EDITORIAL: The Dividing Line Caused by Covid-19

Justus-Tyler Reynolds, Reporter

As the Covid-19 outbreak continues in the United States, people all across the country have started to share their thoughts on the issue. With the increased discussion, a divide amongst Americans has developed regarding the efforts being made to combat the virus and return to normalcy as soon as possible.

Many people, especially of the younger generations, seem to be disregarding the government’s orders to remain six feet apart and separated from others as much as possible. These actions are what provoked the other group of people who believe the first group’s actions exhibit ignorance and are what is prolonging the situation. 

The first group of people (let’s refer to them as group A), seem to believe that the Covid-19 outbreak is being exaggerated and that there is no need to remain quarantined. Due to this stance, authorities have already needed to break up multiple public gatherings as group A continues to go against the recent rules set in place for them. 

On the other hand, the other group of people, (group B), has begun to voice their concerns about group A’s behavior. They have made it clear that they believe if the population of Americans who act as group A has been, then the outbreak will only get worse. 

As of right now there is no way to know for sure whether or not group A’s disregard to the quarantine rules has heightened the confirmed cases; however, group B sure does seem to believe that is the case. Group A hasn’t let the backlash on their choices go unanswered as they’ve argued that quarantining doesn’t combat the issue, it only increases the damage being done on the United States economy.

Folks right here in Leominster Massachusetts are finding themselves on one side or another in this debate. Here’s what some of them had to say. 

Leominster High School Senior Darian O’Brien is one of the people who fit into group A. As an essential worker, he finds himself interacting with numbers close to 200 people a day working at a grocery store.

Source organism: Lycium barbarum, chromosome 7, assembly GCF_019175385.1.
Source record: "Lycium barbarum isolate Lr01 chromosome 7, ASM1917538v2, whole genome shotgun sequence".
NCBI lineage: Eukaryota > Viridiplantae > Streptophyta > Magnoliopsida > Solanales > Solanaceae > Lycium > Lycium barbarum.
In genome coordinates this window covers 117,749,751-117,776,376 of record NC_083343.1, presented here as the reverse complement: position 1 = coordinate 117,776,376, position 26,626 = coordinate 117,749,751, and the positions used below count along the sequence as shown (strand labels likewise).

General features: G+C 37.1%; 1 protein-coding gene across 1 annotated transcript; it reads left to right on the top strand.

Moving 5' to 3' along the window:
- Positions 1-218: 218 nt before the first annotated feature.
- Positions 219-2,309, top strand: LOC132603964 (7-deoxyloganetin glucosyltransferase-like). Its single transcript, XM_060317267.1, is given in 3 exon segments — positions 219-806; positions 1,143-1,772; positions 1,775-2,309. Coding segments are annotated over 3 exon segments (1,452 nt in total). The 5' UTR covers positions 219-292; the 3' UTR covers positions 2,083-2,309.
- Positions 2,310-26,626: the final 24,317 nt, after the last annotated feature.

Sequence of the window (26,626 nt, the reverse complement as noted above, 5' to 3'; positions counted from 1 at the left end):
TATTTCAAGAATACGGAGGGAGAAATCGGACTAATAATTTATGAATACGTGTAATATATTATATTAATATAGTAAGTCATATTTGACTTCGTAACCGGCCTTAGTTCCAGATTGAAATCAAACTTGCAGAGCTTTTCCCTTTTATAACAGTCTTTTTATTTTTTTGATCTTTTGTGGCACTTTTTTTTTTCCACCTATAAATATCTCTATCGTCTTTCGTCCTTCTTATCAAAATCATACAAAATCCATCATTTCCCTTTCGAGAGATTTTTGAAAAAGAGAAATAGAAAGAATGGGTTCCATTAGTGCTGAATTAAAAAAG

When asked about his opinions on the outbreak he stated the following. “If I believe neither I nor my friends have the virus why can’t I hang out with them? But the state allows for me to come in contact with complete strangers at my job?” 

O’Brien offers a valid perspective here and he isn’t the only one in Leominster who views it this way. 

Leominster resident Tammy Reynolds is also an essential worker, however her job has ordered all employees to carry out their work from home. Reynolds has found herself falling into group B as she’s not only had to consider her vulnerability due to heart conditions, but also the well-being of her children and elderly mother as well. 

When asked about her standings in this issue she expressed her feelings with concern. 

“I feel strongly that if people would abide by the rules and restrictions then the threat would decline substantially,” she said. She also stated that she believes that the states need to become more in sync with each other when it comes to their quarantine rules and opening of businesses. 

“It seems selfish for people to disregard those who have compromised immune systems or any other health conditions during this pandemic. We need to do better,” Reynolds said. 

Both O’Brien and Reynolds present very interesting perspectives and contribute strongly to the question at hand. Who do you think had the stronger points? Do you think our world leaders are dealing with the issue efficiently?